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Award-winning Grand Challenge team will research energy solutions with the Shoshone-Bannock Tribes

solar panels
Solar panel, photo provided Kindel Media

Three Grand Challenge teams received a cumulative $204,000 in funding from the Division of Research and Economic Development to to further research initiatives in resilience and sustainability. The projects will directly impact members of the Shoshone-Bannock Tribes, Treasure Valley refugees and rangelands in Idaho.

These teams are members of the Resource Nexus for Sustainability Grand Challenge, an interdisciplinary initiative that elevates societally relevant questions around finite and critical resources, sustainability and community needs. The goal of the Grand Challenge initiatives is to answer these questions through interdisciplinary research, strategic partnerships, and community collaborations with regional and national institutions.

“The breadth of sustainability research being conducted under this Grand Challenge is inspiring,” said Nancy Glenn, vice president for the Division of Research and Economic Development. “More than 30 research teams submitted proposals, and each team’s dedication and contributions were invaluable in shaping the vision of this endeavor and demonstrate Boise State’s interdisciplinary partnerships and sustainability research.”

Shoshone-Bannock tribal energy solutions

“What is most interesting about the project for me is the deep involvement of our community partners in both the design and implementation of the research, as well as the ability to build interdisciplinary capacity and a community network to advance energy and water resource sustainability in the remote and rural regions of Idaho,” Stephanie Lenhart said, a School of Public Service associate research professor.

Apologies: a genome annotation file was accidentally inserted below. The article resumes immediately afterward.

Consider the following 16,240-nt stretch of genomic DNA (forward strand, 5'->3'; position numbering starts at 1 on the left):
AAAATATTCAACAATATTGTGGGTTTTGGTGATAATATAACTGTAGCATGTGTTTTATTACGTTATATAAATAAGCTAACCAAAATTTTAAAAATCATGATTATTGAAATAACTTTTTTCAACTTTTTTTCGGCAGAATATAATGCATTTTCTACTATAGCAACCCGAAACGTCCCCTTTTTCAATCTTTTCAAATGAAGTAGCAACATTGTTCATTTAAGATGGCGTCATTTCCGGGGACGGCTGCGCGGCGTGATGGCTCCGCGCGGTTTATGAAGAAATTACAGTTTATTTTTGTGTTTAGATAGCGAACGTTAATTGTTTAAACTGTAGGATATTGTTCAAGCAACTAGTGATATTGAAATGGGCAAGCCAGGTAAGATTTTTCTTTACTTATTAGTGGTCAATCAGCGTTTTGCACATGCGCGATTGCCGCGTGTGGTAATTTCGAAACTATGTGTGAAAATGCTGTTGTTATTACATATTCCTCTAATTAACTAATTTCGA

Lenhart’s team received $72,000 to examine how innovative residential and community solar projects and other distributed energy resources could be deployed at scale and in ownership arrangements that respect and enhance the priorities of the Shoshone-Bannock tribes and provide direct benefits to the tribal members. The interdisciplinary research team includes Todd Otanicar from mechanical and biomedical engineering, Kendra Kaiser from geoscience, and Sammy Matsaw from the Fort Hall Business Council.

“While considerable attention has focused on large-scale dam removal to improve the sustainability of fisheries, this project proposes research through a different approach. It focuses on understanding the natural, social, physical and financial resource configurations that empower community decisions about energy resources and the potential use of distributed small-scale energy resources and infrastructure,” Lenhart said.